Cab drivers, lawyers, artists and other self-employed taxpayers would have to bear a higher share of the Social Security tax burden under the plan to rescue the national retirement system proposed by a bipartisan commission last weekend. The proposed increase would be greater for entrepreneurs in lower tax brackets than those in the top tax brackets according to Congressional estimates.

This proposal, part of the recommendations agreed to by the National Commission on Social Security Reform and endorsed by President Reagan and Congressional leaders, would raise an estimated $18 billion in new revenues between 1983 and 1989.

The tax on the self-employed would grow from three-quarters of the combined rate paid by employer and employe to the full amount. However, half of the total payment would be deductible on the entrepreneur's income taxes.

Under current tax law the 1984 rate on Social Security contributions for self-employed persons would be 9.35 percent. The commission would raise that to 14 percent. Some 8.9 million self-employed would be affected.

The deduction proposed by the commission would favor higher-income taxpayers. For example, because of the deduction, a single person with a taxable income of $20,000 would have a greater net tax increase than another single taxpayer with an $81,800 income, counting the changes in Social Security and income taxes, according to Congressional sources.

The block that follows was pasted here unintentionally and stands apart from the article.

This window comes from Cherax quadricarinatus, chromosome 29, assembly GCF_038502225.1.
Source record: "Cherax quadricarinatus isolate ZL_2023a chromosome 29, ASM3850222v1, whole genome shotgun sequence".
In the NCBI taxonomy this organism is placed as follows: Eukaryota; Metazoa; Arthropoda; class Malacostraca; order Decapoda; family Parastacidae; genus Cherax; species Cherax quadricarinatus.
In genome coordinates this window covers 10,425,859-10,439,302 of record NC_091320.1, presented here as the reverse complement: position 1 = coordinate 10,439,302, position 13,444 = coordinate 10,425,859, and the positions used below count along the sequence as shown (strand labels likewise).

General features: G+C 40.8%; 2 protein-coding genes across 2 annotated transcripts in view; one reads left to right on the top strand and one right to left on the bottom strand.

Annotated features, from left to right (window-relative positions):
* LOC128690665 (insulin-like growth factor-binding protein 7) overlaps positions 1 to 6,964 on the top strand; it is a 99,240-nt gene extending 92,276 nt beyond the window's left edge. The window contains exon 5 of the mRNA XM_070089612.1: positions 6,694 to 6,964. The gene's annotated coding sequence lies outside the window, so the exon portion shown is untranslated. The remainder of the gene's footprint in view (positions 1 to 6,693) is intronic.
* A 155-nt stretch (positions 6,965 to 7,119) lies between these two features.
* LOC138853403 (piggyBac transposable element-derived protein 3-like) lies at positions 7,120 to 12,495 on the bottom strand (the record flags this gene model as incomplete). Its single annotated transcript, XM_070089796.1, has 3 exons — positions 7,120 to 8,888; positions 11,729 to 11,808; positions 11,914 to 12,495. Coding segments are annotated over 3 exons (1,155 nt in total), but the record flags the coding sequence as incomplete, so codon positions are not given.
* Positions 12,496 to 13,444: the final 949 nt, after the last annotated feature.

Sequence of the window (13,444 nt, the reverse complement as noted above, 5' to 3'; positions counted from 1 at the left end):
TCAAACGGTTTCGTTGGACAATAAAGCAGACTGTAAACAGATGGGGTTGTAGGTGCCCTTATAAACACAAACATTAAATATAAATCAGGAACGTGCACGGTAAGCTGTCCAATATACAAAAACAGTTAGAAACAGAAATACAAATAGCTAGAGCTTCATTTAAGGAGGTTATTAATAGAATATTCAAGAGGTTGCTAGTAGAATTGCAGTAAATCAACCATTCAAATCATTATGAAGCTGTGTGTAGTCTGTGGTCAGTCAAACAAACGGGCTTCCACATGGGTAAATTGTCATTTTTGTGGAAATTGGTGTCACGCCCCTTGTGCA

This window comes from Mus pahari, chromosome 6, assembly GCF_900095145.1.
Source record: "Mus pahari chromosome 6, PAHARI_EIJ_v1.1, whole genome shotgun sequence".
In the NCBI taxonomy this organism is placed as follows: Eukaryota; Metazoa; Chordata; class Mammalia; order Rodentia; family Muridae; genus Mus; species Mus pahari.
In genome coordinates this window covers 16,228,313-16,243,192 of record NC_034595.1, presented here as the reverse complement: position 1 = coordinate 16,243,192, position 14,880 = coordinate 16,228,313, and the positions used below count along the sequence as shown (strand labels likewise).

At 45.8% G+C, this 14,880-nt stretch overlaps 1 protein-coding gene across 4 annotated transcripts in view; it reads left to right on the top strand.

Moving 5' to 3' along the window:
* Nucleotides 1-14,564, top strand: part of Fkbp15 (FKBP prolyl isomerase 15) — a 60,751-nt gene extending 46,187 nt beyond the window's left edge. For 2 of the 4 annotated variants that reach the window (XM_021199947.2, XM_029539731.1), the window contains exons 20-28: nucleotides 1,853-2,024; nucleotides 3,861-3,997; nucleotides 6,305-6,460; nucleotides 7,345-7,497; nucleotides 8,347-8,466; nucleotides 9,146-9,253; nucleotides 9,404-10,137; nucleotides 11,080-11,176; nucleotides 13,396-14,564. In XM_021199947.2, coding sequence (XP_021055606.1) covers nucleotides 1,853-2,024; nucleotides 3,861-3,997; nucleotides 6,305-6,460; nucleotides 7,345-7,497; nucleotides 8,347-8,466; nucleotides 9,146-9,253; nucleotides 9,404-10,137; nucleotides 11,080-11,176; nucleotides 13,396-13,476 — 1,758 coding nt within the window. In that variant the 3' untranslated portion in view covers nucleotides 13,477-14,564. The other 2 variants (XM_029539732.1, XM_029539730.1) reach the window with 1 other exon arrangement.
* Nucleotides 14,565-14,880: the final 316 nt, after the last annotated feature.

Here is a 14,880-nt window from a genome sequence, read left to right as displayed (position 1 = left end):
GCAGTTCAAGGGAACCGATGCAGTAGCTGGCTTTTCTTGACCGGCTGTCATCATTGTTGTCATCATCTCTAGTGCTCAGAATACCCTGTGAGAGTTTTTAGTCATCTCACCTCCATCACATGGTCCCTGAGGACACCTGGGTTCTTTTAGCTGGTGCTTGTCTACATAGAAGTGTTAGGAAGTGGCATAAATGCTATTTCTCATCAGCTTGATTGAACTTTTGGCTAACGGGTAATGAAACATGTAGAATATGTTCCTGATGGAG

A typical taxpayer with a $20,000 income and a marginal tax rate of 31 percent now pays an $1,870 Social Security contribution. The proposed reform would raise that to $2,800. But half of that, or $1,400, could be claimed as a deduction, which would lower the federal income tax by $434 for someone in that tax bracket. This person would wind up paying $2,366, or a net increase of $496 in additional taxes--the Social Security tax increase minus the reduction in federal income taxes.

Meanwhile, a person earning $81,800 would pay a Social Security contribution of $3,506 in 1984 under the current rate. The proposed higher rate would raise the tax to $5,250. But of that amount, half would be deductible on the federal tax return. Since this person is in the 50 percent tax bracket, this new deduction would lower the federal income tax by $1,312.50. As a result, the net tax increase--income and Social Security--would be $431.50, according to Congressional staff estimates..

Thus the net tax increase for the person with the smaller income would be 26.5 percent, while that for the maximum earner would be just 12.3 percent under the commission's plan.

When asked what the self-employed could do to counter such an increase, should it be approved by Congress, Alex Zakupowsky, a partner in Deloitte, Haskins & Sells, replied, "very little." A self-employed person could incorporate, thus becoming an employe of a corporation. However, this would not materially benefit a person of modest income, he said. He suggested that a fairer way to impose the new Social Security tax would be to allow a tax credit, rather than a deduction, for one half the tax increase.